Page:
This article has been updated to clarify the tools being co-developed by H3 Biomedicine and Sage Bionetworks
Using a combination of publicly available cancer genomic data and internally developed computational pipelines, H3 Biomedicine is seeking to build an oncology drug discovery business based on identifying cancer mechanisms and pathways.
The Cambridge Mass.-based firm was launched two years ago by Japanese drug firm Eisai to help develop oncology drugs based on genetic information from public resources such as the Cancer Genome Atlas. Eisai is investing up to $200 million in the company and is so far its sole customer, though H3 plans to forge risk-sharing partnerships with other pharmaceutical firms to explore potential targeted treatments.
CEO Markus Warmuth told BioInform that bioinformatics plays a "big role" in the company's efforts to look through publicly available sequencing data to identify potential drug targets and biomarkers. It also hopes that its approach will help shorten the time required to develop drugs for clinical use since it begins with an analysis of human cancer data rather than data from animal and yeast models, he said.
He said that the company has hired roughly a dozen employees with experience in bioinformatics and computational science to help it build analysis pipelines and make use of cloud computing infrastructure.
H3 Biomedicine is using a mix of internally and externally developed bioinformatics resources. For example, it relies on databases and software developed by Compendia, which is now owned by Life Technologies (BI 10/12/2012). These include the Oncomine Concepts and Oncomine Power tools that together help users validate biomarker and gene target discoveries, better understand mechanisms of disease, and optimize clinical outcomes. H3 also uses a curated database of RNA-, exome-, and whole genome – sequencing data from public repositories such as TCGA and the International Cancer Genome Consortium that it developed in conjunction with Compendia (BI 2/17/2012).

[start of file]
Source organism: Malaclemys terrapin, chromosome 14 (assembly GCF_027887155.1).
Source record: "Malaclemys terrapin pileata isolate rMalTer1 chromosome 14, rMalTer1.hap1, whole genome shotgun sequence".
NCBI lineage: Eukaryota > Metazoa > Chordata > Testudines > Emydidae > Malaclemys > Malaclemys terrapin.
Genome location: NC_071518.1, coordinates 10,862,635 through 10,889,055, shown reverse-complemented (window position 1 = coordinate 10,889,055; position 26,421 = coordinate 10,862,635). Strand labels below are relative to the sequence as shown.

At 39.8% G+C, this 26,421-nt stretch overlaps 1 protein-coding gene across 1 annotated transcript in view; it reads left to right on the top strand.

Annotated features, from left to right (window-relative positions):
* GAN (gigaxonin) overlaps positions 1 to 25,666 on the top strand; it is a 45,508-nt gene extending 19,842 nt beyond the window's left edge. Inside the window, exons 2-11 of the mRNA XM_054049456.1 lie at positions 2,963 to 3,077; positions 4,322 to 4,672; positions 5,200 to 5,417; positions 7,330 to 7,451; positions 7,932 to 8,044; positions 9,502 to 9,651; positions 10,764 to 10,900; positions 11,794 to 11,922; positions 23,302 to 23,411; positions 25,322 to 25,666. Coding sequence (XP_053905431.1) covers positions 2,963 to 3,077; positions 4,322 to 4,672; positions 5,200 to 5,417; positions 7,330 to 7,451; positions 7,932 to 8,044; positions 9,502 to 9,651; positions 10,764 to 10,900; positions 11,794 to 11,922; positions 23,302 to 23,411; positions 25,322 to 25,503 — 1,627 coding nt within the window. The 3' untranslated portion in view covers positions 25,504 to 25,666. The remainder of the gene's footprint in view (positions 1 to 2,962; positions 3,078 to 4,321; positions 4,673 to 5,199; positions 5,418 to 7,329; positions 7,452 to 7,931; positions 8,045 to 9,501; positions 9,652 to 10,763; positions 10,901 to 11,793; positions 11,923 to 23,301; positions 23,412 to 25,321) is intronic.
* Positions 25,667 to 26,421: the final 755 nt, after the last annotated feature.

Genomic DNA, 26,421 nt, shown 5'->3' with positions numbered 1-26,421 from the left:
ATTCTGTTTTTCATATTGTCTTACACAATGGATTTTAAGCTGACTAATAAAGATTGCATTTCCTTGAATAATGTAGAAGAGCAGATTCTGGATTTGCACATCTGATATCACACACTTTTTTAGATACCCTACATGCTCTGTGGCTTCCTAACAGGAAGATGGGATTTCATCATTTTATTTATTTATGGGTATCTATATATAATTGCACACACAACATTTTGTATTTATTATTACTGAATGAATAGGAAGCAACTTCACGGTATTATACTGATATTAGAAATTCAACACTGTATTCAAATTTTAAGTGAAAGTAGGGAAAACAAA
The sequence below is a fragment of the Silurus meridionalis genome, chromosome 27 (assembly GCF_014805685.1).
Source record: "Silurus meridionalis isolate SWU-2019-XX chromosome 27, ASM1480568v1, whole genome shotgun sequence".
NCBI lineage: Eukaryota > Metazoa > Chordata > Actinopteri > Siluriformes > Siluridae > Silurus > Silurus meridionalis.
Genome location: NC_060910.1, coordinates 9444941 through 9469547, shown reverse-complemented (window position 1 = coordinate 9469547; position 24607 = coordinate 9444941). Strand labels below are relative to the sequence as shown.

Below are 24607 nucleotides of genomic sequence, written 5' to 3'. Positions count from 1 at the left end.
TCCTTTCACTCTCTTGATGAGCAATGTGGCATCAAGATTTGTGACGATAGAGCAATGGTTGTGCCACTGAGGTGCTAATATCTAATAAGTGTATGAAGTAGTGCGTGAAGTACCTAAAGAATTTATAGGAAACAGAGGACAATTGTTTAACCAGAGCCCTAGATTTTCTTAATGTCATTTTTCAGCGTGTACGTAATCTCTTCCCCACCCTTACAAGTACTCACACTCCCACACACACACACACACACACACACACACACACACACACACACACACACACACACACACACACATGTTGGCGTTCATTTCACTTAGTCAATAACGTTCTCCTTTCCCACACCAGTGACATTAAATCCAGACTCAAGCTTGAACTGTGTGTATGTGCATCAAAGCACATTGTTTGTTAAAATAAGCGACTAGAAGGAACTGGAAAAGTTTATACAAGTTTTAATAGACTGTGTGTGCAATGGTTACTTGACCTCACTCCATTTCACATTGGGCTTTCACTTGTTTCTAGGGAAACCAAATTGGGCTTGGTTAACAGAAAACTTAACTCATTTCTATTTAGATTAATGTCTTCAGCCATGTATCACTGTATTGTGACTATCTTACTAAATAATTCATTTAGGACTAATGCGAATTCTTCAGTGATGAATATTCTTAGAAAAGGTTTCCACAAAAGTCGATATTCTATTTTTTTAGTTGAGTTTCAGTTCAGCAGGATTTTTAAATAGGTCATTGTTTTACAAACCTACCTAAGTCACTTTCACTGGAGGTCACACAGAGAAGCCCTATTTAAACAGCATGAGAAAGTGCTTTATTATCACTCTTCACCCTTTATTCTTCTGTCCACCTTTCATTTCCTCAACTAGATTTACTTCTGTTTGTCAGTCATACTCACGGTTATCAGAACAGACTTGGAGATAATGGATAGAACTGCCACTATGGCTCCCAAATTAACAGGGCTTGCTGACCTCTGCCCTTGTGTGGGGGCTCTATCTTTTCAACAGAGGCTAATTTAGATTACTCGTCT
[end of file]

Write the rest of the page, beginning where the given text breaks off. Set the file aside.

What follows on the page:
The company is also developing query algorithms, analysis pipelines for handling internally sequenced data, and a correlation pipeline that makes it possible to find links between cancer phenotypes and genetic changes, Warmuth said.
H3 is also partnering with Sage Bionetworks to develop in silico analysis tools that correlate "pharmacological response to omic features." These tools will also be part of a screening platform that will be used by a non-profit organization called Translational Proof-of-Concept, or TransPOC, which H3 Biomedicine plans to launch at the end of this month if it reaches its fundraising goal of $10 million, Warmuth said.
Warmuth said that his firm is launching TransPOC to provide a more cost-effective way for participating companies to test their drug compounds across 1,000 cell lines without having to bear the costs of culturing multiple cell lines themselves.
He explained that H3 chose to launch TransPOC as a non-profit organization to make the idea more palatable to potential member companies who would otherwise be reluctant to share information on proprietary drug molecules.
Warmuth said that for now the company is focused on targets it is evaluating with Eisai and is currently working out the details of its broader business strategy.
He did say that H3 Biomedicine intends to partner with small companies to validate targets that they have identified. One example is a splicing protein that has been found to have mutations in cases of myelodysplastic syndrome, chronic lymphocytic leukemia, acute myeloid leukemia, pancreatic cancer, melanoma, and breast cancer.
He said that H3 has started reaching out informally to unnamed pharma and venture capital companies but that it hasn’t signed any agreements yet.
Warmuth also said while his company will have to compete with firms like Epizyme, which has adopted a similar approach to cancer drug discovery using epigenetics data, "the opportunities today in curing cancer are endless and I would much rather see us work together to [avoid] some of the redundancies and really [focus] on the diversity."